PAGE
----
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SEOUL, Dec 23 — A South Korean heiress known for delaying a Korean Air Lines flight in 2014 because she was angry at the way she was served nuts has accused her younger brother of disobeying their late father's will to manage the airline's parent company together.
Heather Cho, a former Korean Air Lines executive whose "nut rage" incident made international headlines, said her younger brother was ignoring the wishes of their father, late chairman Cho Yang-ho, for "harmony" in the family's management of Korean Air parent Hanjin Group.
Brother Cho Won-tae, who was named chairman of Hanjin Group in April and is also chief executive officer of Korean Air, had been making management decisions without prior consultations, according to a statement issued by Heather Cho's lawyers today.
"Without real consent and enough discussions among inheritors, Cho Won-tae was appointed to represent Hanjin Group," it said.
"The late chairman had asked the family to lead Hanjin Group with harmony ... yet chairman Cho Won-tae has been making management decisions not aligned with (the late chairman's) will, and is still being insincere when it comes to family discussions regarding the management of the group."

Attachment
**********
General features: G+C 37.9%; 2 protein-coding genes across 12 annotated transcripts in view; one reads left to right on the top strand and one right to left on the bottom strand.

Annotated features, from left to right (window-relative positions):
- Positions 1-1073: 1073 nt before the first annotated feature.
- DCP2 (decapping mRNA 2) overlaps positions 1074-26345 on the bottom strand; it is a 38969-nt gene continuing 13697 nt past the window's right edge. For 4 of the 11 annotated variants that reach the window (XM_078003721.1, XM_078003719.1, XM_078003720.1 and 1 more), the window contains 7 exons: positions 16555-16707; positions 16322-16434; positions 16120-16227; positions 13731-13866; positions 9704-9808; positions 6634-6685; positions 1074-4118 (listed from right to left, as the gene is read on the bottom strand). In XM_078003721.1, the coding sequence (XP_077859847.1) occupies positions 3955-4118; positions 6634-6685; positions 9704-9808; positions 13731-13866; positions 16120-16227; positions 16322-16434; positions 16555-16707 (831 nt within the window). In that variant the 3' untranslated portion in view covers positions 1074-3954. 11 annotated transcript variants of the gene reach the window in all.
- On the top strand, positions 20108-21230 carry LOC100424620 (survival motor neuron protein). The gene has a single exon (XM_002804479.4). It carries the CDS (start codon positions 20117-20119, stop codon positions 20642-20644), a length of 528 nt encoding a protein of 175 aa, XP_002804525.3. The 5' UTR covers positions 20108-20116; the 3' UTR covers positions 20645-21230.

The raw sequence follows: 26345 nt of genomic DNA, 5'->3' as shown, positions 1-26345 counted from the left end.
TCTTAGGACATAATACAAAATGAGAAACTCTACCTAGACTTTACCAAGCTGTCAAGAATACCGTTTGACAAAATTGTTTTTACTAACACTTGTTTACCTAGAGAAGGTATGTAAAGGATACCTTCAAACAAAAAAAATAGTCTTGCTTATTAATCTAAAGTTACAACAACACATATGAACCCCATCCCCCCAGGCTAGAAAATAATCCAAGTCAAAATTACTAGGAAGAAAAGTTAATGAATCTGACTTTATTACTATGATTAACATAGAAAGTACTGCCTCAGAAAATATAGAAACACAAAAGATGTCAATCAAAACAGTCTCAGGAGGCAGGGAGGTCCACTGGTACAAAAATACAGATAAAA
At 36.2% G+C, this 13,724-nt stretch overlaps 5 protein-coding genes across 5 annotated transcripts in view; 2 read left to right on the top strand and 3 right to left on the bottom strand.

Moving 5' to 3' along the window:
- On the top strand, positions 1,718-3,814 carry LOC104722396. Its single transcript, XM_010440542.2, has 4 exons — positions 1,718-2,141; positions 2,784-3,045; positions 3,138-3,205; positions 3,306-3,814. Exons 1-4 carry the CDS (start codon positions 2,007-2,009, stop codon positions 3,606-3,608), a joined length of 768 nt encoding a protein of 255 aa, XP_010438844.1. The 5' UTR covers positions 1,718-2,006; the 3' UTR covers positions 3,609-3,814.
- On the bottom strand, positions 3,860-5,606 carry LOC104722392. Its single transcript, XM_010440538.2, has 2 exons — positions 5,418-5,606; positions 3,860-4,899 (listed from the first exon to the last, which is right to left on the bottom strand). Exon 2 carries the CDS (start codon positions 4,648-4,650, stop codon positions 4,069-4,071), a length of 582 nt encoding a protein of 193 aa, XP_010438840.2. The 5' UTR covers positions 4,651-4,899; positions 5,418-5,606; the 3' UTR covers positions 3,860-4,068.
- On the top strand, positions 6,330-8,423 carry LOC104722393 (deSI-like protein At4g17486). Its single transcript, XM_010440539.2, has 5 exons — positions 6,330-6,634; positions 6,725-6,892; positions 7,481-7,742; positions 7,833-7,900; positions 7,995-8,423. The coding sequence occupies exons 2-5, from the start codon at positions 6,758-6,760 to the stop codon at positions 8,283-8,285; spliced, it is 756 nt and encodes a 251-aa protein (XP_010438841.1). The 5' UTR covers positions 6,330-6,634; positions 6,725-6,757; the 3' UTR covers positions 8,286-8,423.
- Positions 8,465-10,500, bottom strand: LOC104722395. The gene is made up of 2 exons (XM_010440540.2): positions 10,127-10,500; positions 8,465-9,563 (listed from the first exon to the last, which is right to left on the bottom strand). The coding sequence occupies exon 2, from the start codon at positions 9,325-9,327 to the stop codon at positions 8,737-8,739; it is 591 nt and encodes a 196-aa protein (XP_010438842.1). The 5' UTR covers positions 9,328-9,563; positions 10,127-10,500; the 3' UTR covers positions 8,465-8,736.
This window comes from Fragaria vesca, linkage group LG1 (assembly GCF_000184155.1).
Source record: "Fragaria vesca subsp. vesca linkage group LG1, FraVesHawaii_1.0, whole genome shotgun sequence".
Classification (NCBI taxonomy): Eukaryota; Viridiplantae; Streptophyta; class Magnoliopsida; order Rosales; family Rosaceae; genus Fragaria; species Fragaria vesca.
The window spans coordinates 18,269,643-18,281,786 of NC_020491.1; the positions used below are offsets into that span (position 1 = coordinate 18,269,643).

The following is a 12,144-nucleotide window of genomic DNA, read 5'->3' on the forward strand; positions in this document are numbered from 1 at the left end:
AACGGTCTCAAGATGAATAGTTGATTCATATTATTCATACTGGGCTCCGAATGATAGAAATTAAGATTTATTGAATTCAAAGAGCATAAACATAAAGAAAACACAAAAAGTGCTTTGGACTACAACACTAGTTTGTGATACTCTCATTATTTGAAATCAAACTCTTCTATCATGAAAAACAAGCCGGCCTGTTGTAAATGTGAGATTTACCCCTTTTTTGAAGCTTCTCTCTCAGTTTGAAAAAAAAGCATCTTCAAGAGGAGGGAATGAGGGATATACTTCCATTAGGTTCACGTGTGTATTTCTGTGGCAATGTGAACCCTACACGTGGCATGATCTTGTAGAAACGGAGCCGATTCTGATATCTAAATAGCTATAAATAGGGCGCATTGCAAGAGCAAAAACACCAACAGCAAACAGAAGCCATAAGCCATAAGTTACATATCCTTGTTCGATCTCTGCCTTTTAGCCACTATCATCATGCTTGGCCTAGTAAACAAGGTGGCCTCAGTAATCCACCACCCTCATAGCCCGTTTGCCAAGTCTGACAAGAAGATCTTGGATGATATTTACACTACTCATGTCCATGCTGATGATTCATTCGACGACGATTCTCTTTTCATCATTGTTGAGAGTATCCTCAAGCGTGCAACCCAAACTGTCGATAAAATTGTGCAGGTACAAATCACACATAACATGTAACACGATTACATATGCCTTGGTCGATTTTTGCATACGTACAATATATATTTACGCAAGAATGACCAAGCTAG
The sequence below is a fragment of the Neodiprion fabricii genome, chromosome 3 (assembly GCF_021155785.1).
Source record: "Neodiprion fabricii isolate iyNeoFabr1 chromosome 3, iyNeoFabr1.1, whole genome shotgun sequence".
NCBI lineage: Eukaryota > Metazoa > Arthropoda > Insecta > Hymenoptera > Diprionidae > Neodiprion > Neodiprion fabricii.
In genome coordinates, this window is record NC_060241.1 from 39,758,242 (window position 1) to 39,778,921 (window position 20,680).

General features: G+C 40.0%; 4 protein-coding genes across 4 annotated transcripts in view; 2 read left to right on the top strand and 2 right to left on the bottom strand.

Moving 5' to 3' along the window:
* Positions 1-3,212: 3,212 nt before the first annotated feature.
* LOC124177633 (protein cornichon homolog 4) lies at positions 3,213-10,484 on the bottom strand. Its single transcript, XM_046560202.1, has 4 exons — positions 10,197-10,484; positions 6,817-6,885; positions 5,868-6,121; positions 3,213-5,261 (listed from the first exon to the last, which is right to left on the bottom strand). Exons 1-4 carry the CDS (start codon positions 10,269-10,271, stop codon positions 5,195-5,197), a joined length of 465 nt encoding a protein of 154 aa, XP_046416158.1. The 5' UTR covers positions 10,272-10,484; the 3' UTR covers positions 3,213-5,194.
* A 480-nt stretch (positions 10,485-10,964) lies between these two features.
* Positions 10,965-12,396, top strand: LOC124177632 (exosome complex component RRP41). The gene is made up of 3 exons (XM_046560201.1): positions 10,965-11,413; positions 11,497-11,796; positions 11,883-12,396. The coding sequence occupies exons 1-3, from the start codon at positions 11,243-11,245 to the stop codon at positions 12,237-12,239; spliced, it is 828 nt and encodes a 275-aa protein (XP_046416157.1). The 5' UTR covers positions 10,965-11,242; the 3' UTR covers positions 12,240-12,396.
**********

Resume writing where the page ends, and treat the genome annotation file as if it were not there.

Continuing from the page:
The statement added that Heather "intends to listen to the views of various shareholders and hold consultations with them to actively pursue Hanjin Group's development in accordance with the late chairman's will."
Analysts said the statement raised the possibility that Heather Cho could try to join hands with other investors to raise their stakes in group holding company Hanjin Kal.
Hanjin Kal shares soared 20 per cent today, while the broader Korean market closed flat. Korean Air and budget affiliate Jin Air also rose over 4 per cent.
Cho Won-tae, Heather Cho and younger sister Emily Cho hold 6.46 per cent, 6.43 per cent and 6.42 per cent of Hanjin Kal shares respectively.
"We hope that this incident will not hurt the stability of the company's management or have a negative impact on the company's value," Hanjin Group said in a statement.
Heather Cho and Emily Cho stepped down from their positions at Korean Air in April last year, amid public outrage at their behaviour.
Days earlier, police had launched an investigation into Emily Cho after she threw a drink at two business meeting attendees. She apologised for her "foolish behaviour" and was later cleared of any charges.
Heather Cho made global headlines in 2014 when she lost her temper over the way she was served nuts in first class and ordered the Korean Air flight to return to its gate at a New York airport.
A year before he died, late chairman Cho Yang-ho apologised for his daughters' missteps and promised the company would "turn over a new leaf" with stronger management led by the board. — Reuters